For more information on our post-excavation services please check out our website:http://www.aocarchaeology.com/services/post-excavation

 

 

Iron Age Slag – No Puns Please!

I’m Dawn McLaren and I’m a finds specialist at AOC Archaeology Group based at Loanhead, Scotland. On a day-to-day basis I’m principally involved in the post-excavation analysis of artefacts recovered as the result of developer-led excavations ranging from early prehistoric through to post-medieval in date. To give you an idea of the range of finds that I deal with, in the last couple of weeks I’ve been looking at coarse stone tools and querns from an Iron Age settlement, some pottery from a Bronze Age burial and post-medieval metal finds from an urban site in Edinburgh. It definitely keeps me on my toes!  

Today I’ve been examining some later prehistoric ironworking waste from a multi-phase site at Beechwood, Inverness and I’m really excited about what it is telling us about metalworking on the site.  The site, which was excavated by my colleague Rob Engl and others, revealed several Bronze Age/Iron Age timber roundhouses, palisades and enclosures together with evidence of Neolithic settlement.

Dawn identifying slag from Beechwood

Starting from the beginning, what is ironworking waste?  Basically, it is the non-iron component of ore that is separated out from the iron during smelting and smithing but there is inevitably other associated debris such as bits of ceramic hearth lining and vitrified stone which don’t necessarily need to be connected to metalworking. I’m terribly over simplifying, of course, but I hope this gives you an idea. Visually, this material doesn’t look like much, I admit! It often looks like rusty or glassy shapeless ugly lumps. But I’ve been trying for years to convince people that it’s really interesting and can tell us a lot about metalworking technology.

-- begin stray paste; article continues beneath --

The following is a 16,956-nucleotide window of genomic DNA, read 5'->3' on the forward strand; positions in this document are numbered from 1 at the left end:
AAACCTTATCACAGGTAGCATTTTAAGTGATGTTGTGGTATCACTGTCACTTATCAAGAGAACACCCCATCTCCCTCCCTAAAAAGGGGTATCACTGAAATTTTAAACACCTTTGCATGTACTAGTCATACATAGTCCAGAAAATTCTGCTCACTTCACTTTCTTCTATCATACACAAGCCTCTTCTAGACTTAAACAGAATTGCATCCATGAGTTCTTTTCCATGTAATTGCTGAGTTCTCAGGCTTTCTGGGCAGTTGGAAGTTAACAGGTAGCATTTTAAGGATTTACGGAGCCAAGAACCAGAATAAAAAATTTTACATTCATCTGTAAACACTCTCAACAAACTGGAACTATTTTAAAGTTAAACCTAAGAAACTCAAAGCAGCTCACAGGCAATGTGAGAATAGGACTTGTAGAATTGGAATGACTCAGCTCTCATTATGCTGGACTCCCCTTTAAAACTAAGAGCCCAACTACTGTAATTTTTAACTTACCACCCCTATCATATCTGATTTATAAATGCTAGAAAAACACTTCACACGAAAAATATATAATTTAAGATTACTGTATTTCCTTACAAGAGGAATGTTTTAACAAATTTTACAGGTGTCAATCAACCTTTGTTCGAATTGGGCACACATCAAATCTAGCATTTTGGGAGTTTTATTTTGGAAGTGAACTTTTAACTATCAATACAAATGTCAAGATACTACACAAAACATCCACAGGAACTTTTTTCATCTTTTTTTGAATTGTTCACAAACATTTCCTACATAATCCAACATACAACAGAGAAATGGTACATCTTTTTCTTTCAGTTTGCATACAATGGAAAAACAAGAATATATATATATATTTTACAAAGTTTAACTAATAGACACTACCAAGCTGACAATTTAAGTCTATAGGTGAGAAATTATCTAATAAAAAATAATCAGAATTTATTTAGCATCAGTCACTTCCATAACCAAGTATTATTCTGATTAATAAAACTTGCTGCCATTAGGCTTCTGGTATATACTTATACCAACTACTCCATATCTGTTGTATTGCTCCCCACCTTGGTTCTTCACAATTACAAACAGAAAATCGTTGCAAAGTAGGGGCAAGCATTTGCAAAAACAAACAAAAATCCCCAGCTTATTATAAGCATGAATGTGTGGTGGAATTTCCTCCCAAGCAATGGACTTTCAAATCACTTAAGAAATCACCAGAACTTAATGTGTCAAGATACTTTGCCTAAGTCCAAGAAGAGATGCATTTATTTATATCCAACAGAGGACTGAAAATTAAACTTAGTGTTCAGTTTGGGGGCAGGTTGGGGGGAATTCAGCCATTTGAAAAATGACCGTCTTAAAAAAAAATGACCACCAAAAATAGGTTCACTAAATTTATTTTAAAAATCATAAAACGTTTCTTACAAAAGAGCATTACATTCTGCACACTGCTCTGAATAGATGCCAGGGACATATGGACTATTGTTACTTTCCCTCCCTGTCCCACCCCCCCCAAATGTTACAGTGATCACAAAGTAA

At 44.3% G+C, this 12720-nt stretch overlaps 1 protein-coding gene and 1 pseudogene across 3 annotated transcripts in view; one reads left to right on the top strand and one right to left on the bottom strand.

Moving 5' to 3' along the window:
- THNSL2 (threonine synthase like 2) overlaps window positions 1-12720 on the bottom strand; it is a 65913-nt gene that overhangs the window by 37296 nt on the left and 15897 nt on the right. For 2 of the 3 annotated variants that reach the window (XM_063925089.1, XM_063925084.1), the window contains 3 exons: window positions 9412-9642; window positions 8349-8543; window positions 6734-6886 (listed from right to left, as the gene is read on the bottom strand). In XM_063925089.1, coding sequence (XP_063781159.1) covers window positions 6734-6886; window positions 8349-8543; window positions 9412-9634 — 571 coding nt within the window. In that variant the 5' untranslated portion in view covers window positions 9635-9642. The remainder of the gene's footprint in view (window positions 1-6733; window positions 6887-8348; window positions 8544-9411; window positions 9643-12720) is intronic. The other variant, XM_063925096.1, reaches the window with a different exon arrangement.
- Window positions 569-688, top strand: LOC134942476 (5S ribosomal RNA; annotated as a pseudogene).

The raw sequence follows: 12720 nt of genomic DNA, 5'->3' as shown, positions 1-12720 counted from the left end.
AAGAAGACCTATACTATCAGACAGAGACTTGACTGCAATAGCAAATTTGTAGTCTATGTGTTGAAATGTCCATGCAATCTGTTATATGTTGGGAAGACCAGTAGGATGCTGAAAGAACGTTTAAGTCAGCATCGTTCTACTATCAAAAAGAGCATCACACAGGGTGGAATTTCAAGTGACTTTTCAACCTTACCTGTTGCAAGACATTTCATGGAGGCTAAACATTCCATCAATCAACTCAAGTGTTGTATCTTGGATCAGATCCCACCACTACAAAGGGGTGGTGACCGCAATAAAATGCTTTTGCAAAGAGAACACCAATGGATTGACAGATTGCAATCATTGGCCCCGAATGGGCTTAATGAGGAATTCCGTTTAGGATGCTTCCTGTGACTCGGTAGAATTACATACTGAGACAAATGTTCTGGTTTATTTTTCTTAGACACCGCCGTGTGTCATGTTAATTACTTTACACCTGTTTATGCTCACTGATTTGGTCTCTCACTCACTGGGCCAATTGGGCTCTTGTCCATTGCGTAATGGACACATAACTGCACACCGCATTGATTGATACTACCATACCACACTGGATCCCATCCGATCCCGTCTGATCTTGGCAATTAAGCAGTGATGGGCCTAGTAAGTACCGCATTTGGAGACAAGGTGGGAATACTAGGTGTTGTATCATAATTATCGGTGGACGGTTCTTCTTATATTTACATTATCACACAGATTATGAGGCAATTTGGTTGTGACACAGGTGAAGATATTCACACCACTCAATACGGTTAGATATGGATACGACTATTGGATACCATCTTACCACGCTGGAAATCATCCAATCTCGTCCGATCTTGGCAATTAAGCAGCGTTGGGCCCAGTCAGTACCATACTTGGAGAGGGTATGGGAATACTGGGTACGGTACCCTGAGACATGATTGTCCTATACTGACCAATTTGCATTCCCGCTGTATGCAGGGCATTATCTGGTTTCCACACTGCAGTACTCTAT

My first step is always to visually examine (macro and microscopically) the individual pieces looking at the colour, texture, shape and how melted and fused the material is. Another important part of the initial identification is to determine whether the material is magnetic. All of this information helps me to split the assemblage into broad categories: what is ironworking waste and what has been formed as the result of another pyrotechnic process, what is diagnostic of iron smelting and what might be bloom- or blacksmithing debris. Once I’ve identified the individual pieces, I record all the details (e.g. weight, quantity of pieces and measurements) into a spreadsheet so that I can feed in the contextual data later.

Small smithing hearth bottom from Beechwood

I’m pleased to say that the assemblage from Beechwood has a bit of everything!  It’s not a large assemblage but so far I’ve identified several smithing hearth bottoms and fragments of smelting waste so that I can say that both processes were taking place on or around the site.

Smelting slag from Beechwood

Now that my catalogue of the slag is complete I’ve started to look at where the pieces were recovered from. The excavations at Beechwood covered a very large area and I can see from my initial examination that the ironworking debris is focused in two quite disparate parts of the site. One area, which we’ll call A, includes a possible metalworking hearth or furnace associated with smelting slags and the other area, B, which is quite a distance away and must represent a separate focus of activity, has small residual amounts of both smelting and smithing debris. We’ve already had some of the pits and postholes from these areas radiocarbon dated and those associated with the ironworking waste have provided wonderful Iron Age dates.

Looks like my task for tomorrow is to see how the Beechwood evidence fits in to other Iron Age metalworking sites in the area!

For more information on our post-excavation services please check out our website:http://www.aocarchaeology.com/services/post-excavation